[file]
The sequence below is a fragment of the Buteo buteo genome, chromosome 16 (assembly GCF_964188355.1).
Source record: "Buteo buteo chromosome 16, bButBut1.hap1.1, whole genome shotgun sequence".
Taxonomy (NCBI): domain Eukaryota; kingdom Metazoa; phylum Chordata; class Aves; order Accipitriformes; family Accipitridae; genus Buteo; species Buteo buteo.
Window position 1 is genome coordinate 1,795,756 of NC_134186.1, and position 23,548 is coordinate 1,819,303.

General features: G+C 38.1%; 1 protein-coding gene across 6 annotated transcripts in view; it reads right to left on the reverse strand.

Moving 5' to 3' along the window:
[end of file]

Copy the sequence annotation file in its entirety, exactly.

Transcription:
The sequence below is a fragment of the Buteo buteo genome, chromosome 16 (assembly GCF_964188355.1).
Source record: "Buteo buteo chromosome 16, bButBut1.hap1.1, whole genome shotgun sequence".
Taxonomy (NCBI): domain Eukaryota; kingdom Metazoa; phylum Chordata; class Aves; order Accipitriformes; family Accipitridae; genus Buteo; species Buteo buteo.
Window position 1 is genome coordinate 1,795,756 of NC_134186.1, and position 23,548 is coordinate 1,819,303.

General features: G+C 38.1%; 1 protein-coding gene across 6 annotated transcripts in view; it reads right to left on the reverse strand.

Moving 5' to 3' along the window: